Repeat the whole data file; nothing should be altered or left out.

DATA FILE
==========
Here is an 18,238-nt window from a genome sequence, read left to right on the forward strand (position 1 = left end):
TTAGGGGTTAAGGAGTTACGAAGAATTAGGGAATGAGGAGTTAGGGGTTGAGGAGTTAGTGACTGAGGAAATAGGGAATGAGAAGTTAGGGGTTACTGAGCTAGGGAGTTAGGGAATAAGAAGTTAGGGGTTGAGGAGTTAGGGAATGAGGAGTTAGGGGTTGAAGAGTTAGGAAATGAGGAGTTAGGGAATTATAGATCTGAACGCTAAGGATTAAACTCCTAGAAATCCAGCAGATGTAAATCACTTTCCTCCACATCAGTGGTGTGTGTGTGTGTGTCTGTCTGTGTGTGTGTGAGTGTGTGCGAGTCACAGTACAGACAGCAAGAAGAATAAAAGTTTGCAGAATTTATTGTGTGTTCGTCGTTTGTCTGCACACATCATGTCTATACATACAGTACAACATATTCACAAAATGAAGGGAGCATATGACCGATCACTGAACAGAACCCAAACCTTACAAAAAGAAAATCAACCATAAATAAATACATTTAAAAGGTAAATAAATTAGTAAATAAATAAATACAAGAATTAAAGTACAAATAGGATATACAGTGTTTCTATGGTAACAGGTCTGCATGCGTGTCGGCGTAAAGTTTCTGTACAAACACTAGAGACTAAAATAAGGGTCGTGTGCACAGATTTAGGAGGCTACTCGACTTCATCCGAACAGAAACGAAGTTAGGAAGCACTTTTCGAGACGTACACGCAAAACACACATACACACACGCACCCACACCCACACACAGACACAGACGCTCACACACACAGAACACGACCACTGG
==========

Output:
Here is an 18,238-nt window from a genome sequence, read left to right on the forward strand (position 1 = left end):
TTAGGGGTTAAGGAGTTACGAAGAATTAGGGAATGAGGAGTTAGGGGTTGAGGAGTTAGTGACTGAGGAAATAGGGAATGAGAAGTTAGGGGTTACTGAGCTAGGGAGTTAGGGAATAAGAAGTTAGGGGTTGAGGAGTTAGGGAATGAGGAGTTAGGGGTTGAAGAGTTAGGAAATGAGGAGTTAGGGAATTATAGATCTGAACGCTAAGGATTAAACTCCTAGAAATCCAGCAGATGTAAATCACTTTCCTCCACATCAGTGGTGTGTGTGTGTGTGTCTGTCTGTGTGTGTGTGAGTGTGTGCGAGTCACAGTACAGACAGCAAGAAGAATAAAAGTTTGCAGAATTTATTGTGTGTTCGTCGTTTGTCTGCACACATCATGTCTATACATACAGTACAACATATTCACAAAATGAAGGGAGCATATGACCGATCACTGAACAGAACCCAAACCTTACAAAAAGAAAATCAACCATAAATAAATACATTTAAAAGGTAAATAAATTAGTAAATAAATAAATACAAGAATTAAAGTACAAATAGGATATACAGTGTTTCTATGGTAACAGGTCTGCATGCGTGTCGGCGTAAAGTTTCTGTACAAACACTAGAGACTAAAATAAGGGTCGTGTGCACAGATTTAGGAGGCTACTCGACTTCATCCGAACAGAAACGAAGTTAGGAAGCACTTTTCGAGACGTACACGCAAAACACACATACACACACGCACCCACACCCACACACAGACACAGACGCTCACACACACAGAACACGACCACTGG